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Archive for california

San Francisco’s Little Giant

By Linda Tancs

The Mission District of San Francisco, California, is nowadays a culturally diverse and trendy part of the city. But were it not for a working fire hydrant on April 18, 1906, it would have likely been lost to the ages. That’s when a disastrous earthquake brought the city to its knees, spawning the Great Fire left largely unquenched by a series of broken water mains—except for a certain fire hydrant on the southwest corner of Dolores Park in the western edge of the Mission District. Against all odds, the lone functioning hydrant (nicknamed “little giant”) is credited with saving the district. Each year on April 18 it receives a fresh coat of gold paint.

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The Pacific Crest Trail

By Linda Tancs

One of the original national scenic trails established by Congress in the 1968 National Trails System Act, the Pacific Crest National Scenic Trail generally runs along the high crests of the Sierra and Cascades mountain ranges. Beginning in southern California at the Mexican border, the trail marks a total distance of 2,650 miles through California (passing through five state parks), Oregon, and Washington until reaching the Canadian border. The trail is open to the public from April to September for foot and equestrian travel only. About 200 people attempt to hike the length of the trail each season, generally starting at the Mexican border and ending at the Canadian border. Only a few equestrians have ever ridden the entire trail.

Chrome in Chino

By Linda Tancs

Enveloped in chrome and shiny aluminum, Yanks Air Museum is an aircraft lover’s dream. Located in Chino, California, the facility is a showplace for carefully restored historical aircraft and boasts legends like the P-40 Warhawk and the F-86 Sabre. Its collections range from early aviation (1903 – 1918) to modern jets. The site also has drones, helicopters, vehicles, missiles, model airplanes and aircraft in the boneyard currently being restored to flight-worthy status using period materials.

 

Surfing in Santa Cruz

By Linda Tancs

Santa Cruz proudly claims to be the location of the very first board surfing ever in North America, at the “Rivermouth” break in 1885. A strong surf culture still prevails today, enhanced by the locale’s dedication as a World Surfing Reserve in 2012. An initiative of Save the Waves, the program serves as a global model for preserving wave breaks and their surrounding areas by recognizing and protecting the key environmental, cultural, economic and community attributes of surfing areas. At least 23 consistent surf breaks are sited along this marine protected area, including the world-class breaks of Steamer Lane and Pleasure Point. Not surprisingly, the city hosts a surfing museum overlooking Steamer Lane tracing over 100 years of surfing history in town. Winter is always the best time for surfing consistent waves, and the breaks are rated from “expert” to “beginner.”

Gardens at the Getty

By Linda Tancs

The J. Paul Getty Museum (the Getty) celebrates visual arts of outstanding quality and historical importance at two locales in California. In Los Angeles, the Getty Center houses an international collection of European paintings, drawings, sculpture, illuminated manuscripts, decorative arts and photography from its beginnings to the present. In Malibu, the Getty Villa is dedicated to the study of the arts and cultures of ancient Greece, Rome and Etruria. What both venues have in common are extraordinary gardens. Just like ancient Rome, the gardens at the villa are integral to the site, boasting fountains, arbors and reflecting ponds designed after ancient Roman models and planted with species known from the ancient Mediterranean. The heart of the Getty Center is its Central Garden, featuring a natural ravine and tree-lined walkway amidst 500 varieties of plant material. The Center has reopened after a rash of wildfires in the area.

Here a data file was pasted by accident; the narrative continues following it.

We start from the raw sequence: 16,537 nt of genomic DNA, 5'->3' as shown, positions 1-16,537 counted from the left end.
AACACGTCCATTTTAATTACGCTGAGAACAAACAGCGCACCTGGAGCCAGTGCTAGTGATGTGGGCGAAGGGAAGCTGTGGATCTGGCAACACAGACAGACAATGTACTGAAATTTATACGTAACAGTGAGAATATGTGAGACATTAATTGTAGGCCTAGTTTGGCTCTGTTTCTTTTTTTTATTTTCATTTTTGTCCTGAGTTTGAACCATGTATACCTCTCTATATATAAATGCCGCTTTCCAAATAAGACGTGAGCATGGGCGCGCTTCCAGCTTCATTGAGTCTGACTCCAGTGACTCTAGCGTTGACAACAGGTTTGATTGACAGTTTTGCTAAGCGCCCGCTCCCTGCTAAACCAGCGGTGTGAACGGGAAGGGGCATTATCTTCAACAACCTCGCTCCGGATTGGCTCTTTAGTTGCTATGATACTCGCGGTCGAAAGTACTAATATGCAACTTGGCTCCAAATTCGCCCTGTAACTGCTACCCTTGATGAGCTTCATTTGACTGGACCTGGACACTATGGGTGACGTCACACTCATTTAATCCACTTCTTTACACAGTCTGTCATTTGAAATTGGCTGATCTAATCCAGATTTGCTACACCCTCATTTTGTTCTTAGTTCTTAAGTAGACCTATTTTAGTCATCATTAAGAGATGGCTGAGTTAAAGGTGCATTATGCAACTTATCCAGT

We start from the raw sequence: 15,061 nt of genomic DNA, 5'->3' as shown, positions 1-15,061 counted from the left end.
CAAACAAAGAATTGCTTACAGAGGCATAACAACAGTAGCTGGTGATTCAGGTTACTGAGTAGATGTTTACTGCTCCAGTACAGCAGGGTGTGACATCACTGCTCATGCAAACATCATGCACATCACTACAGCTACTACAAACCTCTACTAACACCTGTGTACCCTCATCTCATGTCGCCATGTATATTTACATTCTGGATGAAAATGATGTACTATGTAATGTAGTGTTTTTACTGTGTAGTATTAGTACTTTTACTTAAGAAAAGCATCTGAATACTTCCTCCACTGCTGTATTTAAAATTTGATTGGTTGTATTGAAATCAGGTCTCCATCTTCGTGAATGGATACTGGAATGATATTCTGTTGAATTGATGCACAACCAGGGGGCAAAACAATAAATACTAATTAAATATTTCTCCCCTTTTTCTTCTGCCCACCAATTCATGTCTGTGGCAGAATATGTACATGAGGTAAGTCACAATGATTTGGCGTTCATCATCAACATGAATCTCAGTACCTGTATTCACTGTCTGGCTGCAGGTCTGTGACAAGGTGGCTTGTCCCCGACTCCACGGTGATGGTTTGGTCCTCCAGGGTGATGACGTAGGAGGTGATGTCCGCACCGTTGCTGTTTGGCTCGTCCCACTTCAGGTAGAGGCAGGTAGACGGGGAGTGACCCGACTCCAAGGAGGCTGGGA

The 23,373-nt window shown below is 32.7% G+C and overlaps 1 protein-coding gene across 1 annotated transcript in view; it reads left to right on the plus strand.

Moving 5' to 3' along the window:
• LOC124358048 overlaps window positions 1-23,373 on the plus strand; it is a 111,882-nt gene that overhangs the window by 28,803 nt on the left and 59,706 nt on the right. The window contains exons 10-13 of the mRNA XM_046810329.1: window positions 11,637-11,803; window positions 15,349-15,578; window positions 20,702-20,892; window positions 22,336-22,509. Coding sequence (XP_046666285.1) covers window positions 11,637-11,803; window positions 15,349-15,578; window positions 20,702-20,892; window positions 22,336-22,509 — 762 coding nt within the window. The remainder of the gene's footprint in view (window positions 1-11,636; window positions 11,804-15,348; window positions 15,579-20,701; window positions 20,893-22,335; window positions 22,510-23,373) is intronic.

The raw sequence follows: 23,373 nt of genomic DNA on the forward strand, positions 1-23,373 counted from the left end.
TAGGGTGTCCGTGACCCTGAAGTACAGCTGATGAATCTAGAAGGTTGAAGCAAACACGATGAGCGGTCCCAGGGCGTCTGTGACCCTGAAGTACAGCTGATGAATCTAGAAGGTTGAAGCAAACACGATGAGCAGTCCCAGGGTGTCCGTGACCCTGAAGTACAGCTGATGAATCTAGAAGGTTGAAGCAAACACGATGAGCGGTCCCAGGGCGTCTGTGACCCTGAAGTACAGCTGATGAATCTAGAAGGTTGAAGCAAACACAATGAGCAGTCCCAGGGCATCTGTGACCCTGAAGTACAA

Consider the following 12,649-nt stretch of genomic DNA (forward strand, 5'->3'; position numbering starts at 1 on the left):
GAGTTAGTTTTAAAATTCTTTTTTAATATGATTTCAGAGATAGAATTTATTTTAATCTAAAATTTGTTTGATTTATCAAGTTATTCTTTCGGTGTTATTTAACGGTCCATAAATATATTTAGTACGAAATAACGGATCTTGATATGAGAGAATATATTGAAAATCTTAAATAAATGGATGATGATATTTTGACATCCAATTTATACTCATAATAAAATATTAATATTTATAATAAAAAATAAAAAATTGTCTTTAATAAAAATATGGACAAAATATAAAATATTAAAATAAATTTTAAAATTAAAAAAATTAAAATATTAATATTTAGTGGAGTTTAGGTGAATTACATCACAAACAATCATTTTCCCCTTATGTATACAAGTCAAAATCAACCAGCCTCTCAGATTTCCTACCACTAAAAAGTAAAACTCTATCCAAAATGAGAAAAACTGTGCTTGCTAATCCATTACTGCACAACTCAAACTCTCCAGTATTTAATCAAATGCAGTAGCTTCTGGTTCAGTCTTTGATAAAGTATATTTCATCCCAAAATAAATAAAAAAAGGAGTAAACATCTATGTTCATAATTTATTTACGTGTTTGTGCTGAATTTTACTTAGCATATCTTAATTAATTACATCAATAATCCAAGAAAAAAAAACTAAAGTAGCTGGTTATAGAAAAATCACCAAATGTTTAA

Breaking Up in Hollywood

By Linda Tancs

Forget about tea and sympathy. Apparently a better way to get over a relationship is to create art about it at the Museum of Broken Relationships in Hollywood, California. Originally founded in Zagreb, in 2010 it won the EMYA Kenneth Hudson Award as the most innovative and daring museum project in Europe. Exhibits include everything from wedding dresses to an ax used to break an ex’s furniture, accompanied by the contributor’s personal yet anonymous story. Cathartic? Maybe. But remember the immortal words of Alfred, Lord Tennyson: ‘Tis better to have loved and lost than never to have loved at all.

Tallest Deck in California

By Linda Tancs

OUE Skyspace LA is home to California’s tallest open-air observation deck, perched nearly 1,000 feet above downtown Los Angeles in the U.S. Bank Tower. As if stunning panoramic views weren’t enough enticement, Skyspace also lures in daredevils seeking a different kind of view thanks to the Skyslide. That’s a glass tube on the outside of the skyscraper spanning 45 feet from the 70th to the 69th floor. Dispensed like a human cannonball, gliders maneuver their way down the glass on a mat to what is hoped will be a smooth landing. Fingers crossed.

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